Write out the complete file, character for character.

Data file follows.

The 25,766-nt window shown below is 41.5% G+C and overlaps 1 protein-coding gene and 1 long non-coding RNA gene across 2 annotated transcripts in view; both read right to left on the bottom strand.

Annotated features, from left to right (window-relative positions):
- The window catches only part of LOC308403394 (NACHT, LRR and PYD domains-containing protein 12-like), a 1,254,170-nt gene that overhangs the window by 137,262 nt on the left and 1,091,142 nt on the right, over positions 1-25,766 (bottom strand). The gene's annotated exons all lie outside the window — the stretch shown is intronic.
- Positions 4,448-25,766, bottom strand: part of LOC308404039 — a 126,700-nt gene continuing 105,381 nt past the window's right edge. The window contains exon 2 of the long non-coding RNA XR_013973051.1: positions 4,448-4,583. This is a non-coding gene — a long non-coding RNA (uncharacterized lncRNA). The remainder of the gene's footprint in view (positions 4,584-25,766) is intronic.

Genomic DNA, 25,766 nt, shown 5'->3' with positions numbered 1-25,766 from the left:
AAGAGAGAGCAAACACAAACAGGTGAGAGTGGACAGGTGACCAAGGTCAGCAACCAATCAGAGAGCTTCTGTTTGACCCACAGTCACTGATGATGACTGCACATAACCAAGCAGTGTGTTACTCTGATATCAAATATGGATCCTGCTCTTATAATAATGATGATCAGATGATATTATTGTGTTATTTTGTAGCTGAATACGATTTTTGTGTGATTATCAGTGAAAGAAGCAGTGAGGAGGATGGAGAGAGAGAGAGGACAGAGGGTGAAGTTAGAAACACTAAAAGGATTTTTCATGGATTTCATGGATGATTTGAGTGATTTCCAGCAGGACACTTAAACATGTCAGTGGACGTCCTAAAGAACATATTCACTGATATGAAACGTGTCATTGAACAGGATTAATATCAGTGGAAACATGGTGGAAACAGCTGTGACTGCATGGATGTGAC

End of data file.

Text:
The 25,766-nt window shown below is 41.5% G+C and overlaps 1 protein-coding gene and 1 long non-coding RNA gene across 2 annotated transcripts in view; both read right to left on the bottom strand.

Annotated features, from left to right (window-relative positions):
- The window catches only part of LOC308403394 (NACHT, LRR and PYD domains-containing protein 12-like), a 1,254,170-nt gene that overhangs the window by 137,262 nt on the left and 1,091,142 nt on the right, over positions 1-25,766 (bottom strand). The gene's annotated exons all lie outside the window — the stretch shown is intronic.
- Positions 4,448-25,766, bottom strand: part of LOC308404039 — a 126,700-nt gene continuing 105,381 nt past the window's right edge. The window contains exon 2 of the long non-coding RNA XR_013973051.1: positions 4,448-4,583. This is a non-coding gene — a long non-coding RNA (uncharacterized lncRNA). The remainder of the gene's footprint in view (positions 4,584-25,766) is intronic.

Genomic DNA, 25,766 nt, shown 5'->3' with positions numbered 1-25,766 from the left:
AAGAGAGAGCAAACACAAACAGGTGAGAGTGGACAGGTGACCAAGGTCAGCAACCAATCAGAGAGCTTCTGTTTGACCCACAGTCACTGATGATGACTGCACATAACCAAGCAGTGTGTTACTCTGATATCAAATATGGATCCTGCTCTTATAATAATGATGATCAGATGATATTATTGTGTTATTTTGTAGCTGAATACGATTTTTGTGTGATTATCAGTGAAAGAAGCAGTGAGGAGGATGGAGAGAGAGAGAGGACAGAGGGTGAAGTTAGAAACACTAAAAGGATTTTTCATGGATTTCATGGATGATTTGAGTGATTTCCAGCAGGACACTTAAACATGTCAGTGGACGTCCTAAAGAACATATTCACTGATATGAAACGTGTCATTGAACAGGATTAATATCAGTGGAAACATGGTGGAAACAGCTGTGACTGCATGGATGTGAC